Music

From ‘Six Feet Under’ To ‘Chandelier’: The Evolution Of Sia In 15 Essential Tracks

Welcome, one and all, to the amazing technicolour dreamworld of Sia.

Sia history best tracks photo

The ascent of Sia Furler from Adelaide girl done good to in-demand global megastar is both unprecedented and unrivalled.

Unlike other pop stars, who have revealed more and more of themselves as time has gone on, Furler only came to worldwide recognition in the 2010s, after she had decided to stop showing her face in public.

This intrigue lead to some huge songwriting collaborations with the likes of Christina Aguilera, Beyoncé and Halsey, as well as turning in some show-stealing feature vocals for hits by Flo Rida, Hilltop Hoods, David Guetta and Kanye West. She’s conquered stadiums, won 10 ARIAs, and transcended the Australian success story — and she still stands tall to this very day as one of the most powerful voices to ever emerge from this country.

Here, we look at Furler’s achievements through the lens of her songs. We could do an entire playlist dedicated entirely to her writing credits, but we’re focusing in specifically today on songs that feature Sia’s unmistakable voice — from her earliest days as a budding musician to her most recent collaborations as a part of LSD.

Welcome, one and all, to the amazing technicolour dreamworld of Sia.


#1. ‘Some Kind of Love Song’ (1999)

Our story does not begin with a Sia song — not technically, anyway. Originally an a capella track from her obscure 1997 debut OnlySee, her vocals were put behind a beat from electronic producer Friendly.

Repackaged as ‘Some Kind of Love Song,’ it ended up with a respectable spot in the Hottest 100 of 1999 — predating Sia’s own solo debut in the Hottest 100 by five years. Although partially shrouded in mystery, it was this song’s local success that spurred our heroine on to properly pursue her solo career.


#2. ‘Little Man’ (2000)

When Sia met the late Amy Winehouse, the ‘Rehab’ star gushed over Furler’s songwriting. Apropos of nothing, she played ‘Little Man’ on the guitar right in front of her.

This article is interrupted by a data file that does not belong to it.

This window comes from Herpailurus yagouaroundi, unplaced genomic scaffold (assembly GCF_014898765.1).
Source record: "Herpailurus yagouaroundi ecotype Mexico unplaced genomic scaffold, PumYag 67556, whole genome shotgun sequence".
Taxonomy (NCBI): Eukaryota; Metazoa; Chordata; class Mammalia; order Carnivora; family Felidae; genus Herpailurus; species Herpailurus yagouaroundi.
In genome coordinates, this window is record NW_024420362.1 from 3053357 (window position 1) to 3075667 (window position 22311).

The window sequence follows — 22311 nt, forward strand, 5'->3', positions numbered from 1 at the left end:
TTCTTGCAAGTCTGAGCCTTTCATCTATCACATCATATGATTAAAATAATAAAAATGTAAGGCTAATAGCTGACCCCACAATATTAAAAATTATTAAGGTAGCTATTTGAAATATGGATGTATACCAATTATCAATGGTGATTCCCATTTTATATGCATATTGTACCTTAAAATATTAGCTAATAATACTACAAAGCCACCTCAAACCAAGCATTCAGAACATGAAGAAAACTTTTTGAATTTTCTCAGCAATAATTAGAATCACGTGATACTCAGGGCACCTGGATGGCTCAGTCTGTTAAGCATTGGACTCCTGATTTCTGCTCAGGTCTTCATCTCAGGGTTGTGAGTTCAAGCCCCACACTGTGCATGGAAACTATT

It’s easy to see Sia’s nu-soul naivete at home in the confines of Winehouse’s beloved 2003 debut, Frank. Both artists were still finding their feet, even though the power of their voices was undisputed. When Sia reached out to Winehouse to collaborate, she famously declined: “I’m intimidated by you,” she texted. “I’ve been listening to you since I was a teenager.”


#3. ‘Destiny’ (2001)

On an international front, Furler first received a degree of recognition due to her collaborations with English downtempo duo Zero 7. This track was among the more successful, peaking in the UK top 40, and perhaps best demonstrates how Furler’s vocals tessellated with the group’s gentle, lounging approach to electronica.

She’s joined in the chorus by vocalist Sophie Barker, who creates lush harmonies to drizzle atop the diminished jazz chords and finely-picked acoustic guitar. Another boost of morale to Sia’s abilities, which would ultimately lead to a game-changing moment.


#4. ‘Breathe Me’ (2004)

Everything changes with ‘Breathe Me’ — although, in classic Sia fashion, it takes a while. The song does respectably on alternative radio, notching up Sia’s first solo Hottest 100 entry, but it wasn’t until the song was plucked out of obscurity to close out the beloved family drama Six Feet Under that it truly got the boost of recognition it deserved.

Fifteen years on, it remains one of Furler’s signature songs — quietly devastating, a blissful moment of introspection accentuated by orchestration that tugs at both literal strings and heartstrings alike.


#5. ‘Numb’ (2004)

A sister single from the criminally-underrated Colour the Small One, ‘Numb’ undeservedly lives in the shadow of ‘Breathe Me.’ Truthfully, it’s just as remarkable. Spiralling around a backmasked acoustic guitar and creaking double bass, Furler’s vocals range from gentle whispers to a harmony-laden force in the chorus.

While the single edit added in further keyboards and programming, perhaps to lean in on the Zero 7 success, the definitive version is the album cut — the real drums and striking outro truly seal the deal on this being a career-best moment.


#6. ‘The Girl You Lost To Cocaine’ (2008)

Furler moved into album number four cautiously, but still with progression in mind. Wanting to move out of the downtempo dystopia, ‘Cocaine’ was a confident strut up to indie-pop territory.

The full band bursts into technicolour after the sepia of Small One, and the earworm chorus remains one of the best — if comparatively understated — that she’s ever put her name to. “There is nothing that you can do,” she affirms. “I will not stay.”

Thus began the biggest journey of her career — all with a single step.


#7. ‘Soon We’ll Be Found’ (2008)

By this point in her career, lovelorn balladry is Sia’s bread and butter. That’s not to say, however, that there’s no nutritional value. This was one of the two early Sia tracks included in her Nostalgic For The Present world tour, and even after a decade it still held just as much emotional weight.